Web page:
Enhanced security patdown

By , March 15, 2012 2:51 pm

I’m sitting in Terminal 3 at O’Hare Airport in Chicago, waiting for my flight to San Francisco. I’m going to visit family and to have a surgery consult with Dr Bowers. Prepping for the trip, I thought through how I would handle the new TSA “Advanced Imaging Technology” (AIT) scanners. Ignoring potential health concerns and the fact that they don’t work to increase security, I’m concerned as a trans person. As someone who, as I’ve joke before, is attempting to smuggle a penis through airport security.

I talked about the TSA last year, while at the National Center for Transgender Equality’s conference on trans issues. The post discussed how the TSA was handling trans travelers, and they deserve credit for appearing at the conference at all. Likewise, when the TSA fucks up, they work (at least they say they do) to correct the problem. That said, it’s inherently obvious to anyone who works with computers – or even anyone who has a camera phone – that the TSA’s claim that the AIT scanners can’t store images is bullshit.

So I opted for the “enhanced” pat-down, preferring not to risk images of my naughty bits being sent far and wide without my knowledge or consent.

The procedure was tame and – fortunately – the TSA workers were very professional. I said I was opting out of the AIT scanners, and was asked to step aside. Within a few minutes (not a particularly long time) a security woman asked if I wanted a private screening. I said I did, so we waited another minute or so for a second TSA woman to join us.

We went into an enclosed area and she wiped down her gloves and put the wipe in a scanner, presumably to ensure there was no  explosive residue before the pat-down even began. She then explained very thoroughly what was going to happen: what parts of her hands she was going to use, where she was going to touch, when she was going to use specific parts of her hands. The process was relatively quick, and about as innocuous as having a stranger touching you can be.

And yet, I managed to smuggle my penis through security. She either didn’t mention it or – as I suspect – didn’t notice it at all. Which was fine with me, but just goes to show how ridiculous the security procedures are. Now, I imagine that the TSA scanner is more focusing on explosives or drug residue – the goal of the pat-down probably isn’t primarily to check for physical weapons. Likewise, I had to go through the regular metal detector before the pat-down. But, ultimately, I could have been smuggling some small prohibited item in the crotch of my undies. (Heaven forbid!)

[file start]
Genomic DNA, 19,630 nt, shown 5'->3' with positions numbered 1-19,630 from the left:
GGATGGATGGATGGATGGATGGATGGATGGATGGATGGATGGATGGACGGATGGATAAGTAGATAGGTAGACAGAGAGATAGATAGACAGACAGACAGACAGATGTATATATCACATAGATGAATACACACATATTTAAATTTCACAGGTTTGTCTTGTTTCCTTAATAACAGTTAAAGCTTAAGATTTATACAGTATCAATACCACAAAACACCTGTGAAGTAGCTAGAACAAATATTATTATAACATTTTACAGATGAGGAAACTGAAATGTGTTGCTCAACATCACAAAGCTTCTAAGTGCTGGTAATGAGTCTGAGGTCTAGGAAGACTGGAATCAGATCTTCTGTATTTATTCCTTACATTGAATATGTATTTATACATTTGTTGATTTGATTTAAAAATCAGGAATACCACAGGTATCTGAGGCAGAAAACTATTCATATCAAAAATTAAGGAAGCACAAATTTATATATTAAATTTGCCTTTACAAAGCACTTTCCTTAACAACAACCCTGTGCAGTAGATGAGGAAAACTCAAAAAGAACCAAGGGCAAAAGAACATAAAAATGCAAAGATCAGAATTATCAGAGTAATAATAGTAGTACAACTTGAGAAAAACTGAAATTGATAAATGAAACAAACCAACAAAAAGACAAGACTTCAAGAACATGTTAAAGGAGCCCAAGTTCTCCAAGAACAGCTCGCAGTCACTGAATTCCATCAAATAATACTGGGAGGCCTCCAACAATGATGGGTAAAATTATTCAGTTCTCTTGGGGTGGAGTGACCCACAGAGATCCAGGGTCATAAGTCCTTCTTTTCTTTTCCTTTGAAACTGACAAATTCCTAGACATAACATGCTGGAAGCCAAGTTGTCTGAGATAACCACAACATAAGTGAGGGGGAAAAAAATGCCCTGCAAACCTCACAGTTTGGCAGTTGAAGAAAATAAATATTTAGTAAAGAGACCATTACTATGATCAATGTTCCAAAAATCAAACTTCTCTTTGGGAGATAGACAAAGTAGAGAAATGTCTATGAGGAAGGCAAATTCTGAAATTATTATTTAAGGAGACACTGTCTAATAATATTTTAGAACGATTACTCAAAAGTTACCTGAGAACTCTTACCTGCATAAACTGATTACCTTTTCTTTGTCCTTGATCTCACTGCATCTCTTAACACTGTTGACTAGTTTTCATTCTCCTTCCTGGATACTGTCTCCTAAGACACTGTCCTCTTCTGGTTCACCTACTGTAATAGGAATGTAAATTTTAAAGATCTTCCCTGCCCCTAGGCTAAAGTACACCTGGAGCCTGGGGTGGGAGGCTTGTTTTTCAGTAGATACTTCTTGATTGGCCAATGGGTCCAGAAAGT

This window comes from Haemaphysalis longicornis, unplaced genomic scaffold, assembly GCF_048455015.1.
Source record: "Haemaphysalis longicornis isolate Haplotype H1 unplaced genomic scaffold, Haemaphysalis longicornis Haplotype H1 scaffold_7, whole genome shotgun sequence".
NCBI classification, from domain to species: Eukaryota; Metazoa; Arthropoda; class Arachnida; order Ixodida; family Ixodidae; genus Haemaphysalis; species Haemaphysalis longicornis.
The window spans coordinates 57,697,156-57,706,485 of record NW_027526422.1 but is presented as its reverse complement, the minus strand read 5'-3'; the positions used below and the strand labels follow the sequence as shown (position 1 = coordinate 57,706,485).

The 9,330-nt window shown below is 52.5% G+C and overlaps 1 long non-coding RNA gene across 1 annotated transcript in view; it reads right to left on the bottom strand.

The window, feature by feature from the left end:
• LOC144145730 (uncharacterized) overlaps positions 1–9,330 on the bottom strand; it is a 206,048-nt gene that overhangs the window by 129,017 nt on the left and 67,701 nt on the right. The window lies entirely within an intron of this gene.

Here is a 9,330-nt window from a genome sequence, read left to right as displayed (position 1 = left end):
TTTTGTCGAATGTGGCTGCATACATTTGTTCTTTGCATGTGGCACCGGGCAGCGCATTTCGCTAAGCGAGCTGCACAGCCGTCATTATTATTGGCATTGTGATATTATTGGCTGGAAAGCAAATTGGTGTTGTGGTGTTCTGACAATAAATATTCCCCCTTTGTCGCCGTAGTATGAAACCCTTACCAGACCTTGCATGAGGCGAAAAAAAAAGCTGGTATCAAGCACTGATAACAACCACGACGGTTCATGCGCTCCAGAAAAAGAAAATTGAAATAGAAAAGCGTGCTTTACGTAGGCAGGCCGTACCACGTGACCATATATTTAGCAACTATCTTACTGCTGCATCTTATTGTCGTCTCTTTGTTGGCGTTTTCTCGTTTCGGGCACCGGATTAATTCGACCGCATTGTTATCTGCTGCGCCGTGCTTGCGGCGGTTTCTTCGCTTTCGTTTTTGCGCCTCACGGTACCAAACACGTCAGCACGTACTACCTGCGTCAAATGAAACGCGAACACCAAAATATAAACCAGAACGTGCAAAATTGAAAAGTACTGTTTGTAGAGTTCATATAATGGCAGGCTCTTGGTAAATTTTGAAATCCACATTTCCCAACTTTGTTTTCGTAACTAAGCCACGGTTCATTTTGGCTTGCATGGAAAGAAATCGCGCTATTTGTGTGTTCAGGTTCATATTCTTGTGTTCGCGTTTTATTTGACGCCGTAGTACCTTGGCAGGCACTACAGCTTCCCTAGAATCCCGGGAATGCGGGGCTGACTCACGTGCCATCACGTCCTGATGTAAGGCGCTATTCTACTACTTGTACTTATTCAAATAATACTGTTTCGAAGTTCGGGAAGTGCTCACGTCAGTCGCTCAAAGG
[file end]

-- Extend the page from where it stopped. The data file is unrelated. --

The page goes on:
Again, I’m glad she didn’t make a big deal out of my being trans. I suspect she had no idea. I wouldn’t have been happy if she’d asked what the lump in my crotch was. But I would have at least been reassured the security was secure, instead of having one more example of how invasive-and-yet-ineffective the whole charade is.

4 Responses to “Enhanced security patdown”

  1. violet says:

    Of the ~20 times I have gotten the enhanced pat-down gropery, I’ve once been asked “what’s this” (woman doing the pat-down points at my crotch).

    “I’m trans” (I blush)

    “Uh, ok, you can go”

    (That was very much not my worst experience with it. The worst one was the second day they were doing them, when the person running the metal detector threatened to call out for “male assist” even though I was wearing a skirt (this didn’t happen, but almost did). Also they were a lot more intrusive than they are now. Trying to catch a plane when it’s already almost done boarding and you’re running and crying is no fun)

    • Rebecca says:

      Yuck! I’m so sorry to hear that. The TSA now has a dedicated page for trans travelers, which lays out how they’re supposed to not suck, but obviously individual assholes can be…well…assholes. =/

      • violet says:

        Yeah, after the bad incident happened, I actually looked up the policies in their handbook — they’ve always been instructed to do a patdown by a person matching your gender *presentation*, it’s just that one TSA person was being a jerk.

        .. though that does leave open the question of “what about people presenting genderqueerly”. I have been outright asked, before, which went okay. “Do you need a male or female to pat you down?”

        I have also had them ask to see my ID again, which could have been really frustrating had I not had it changed to read ‘F’

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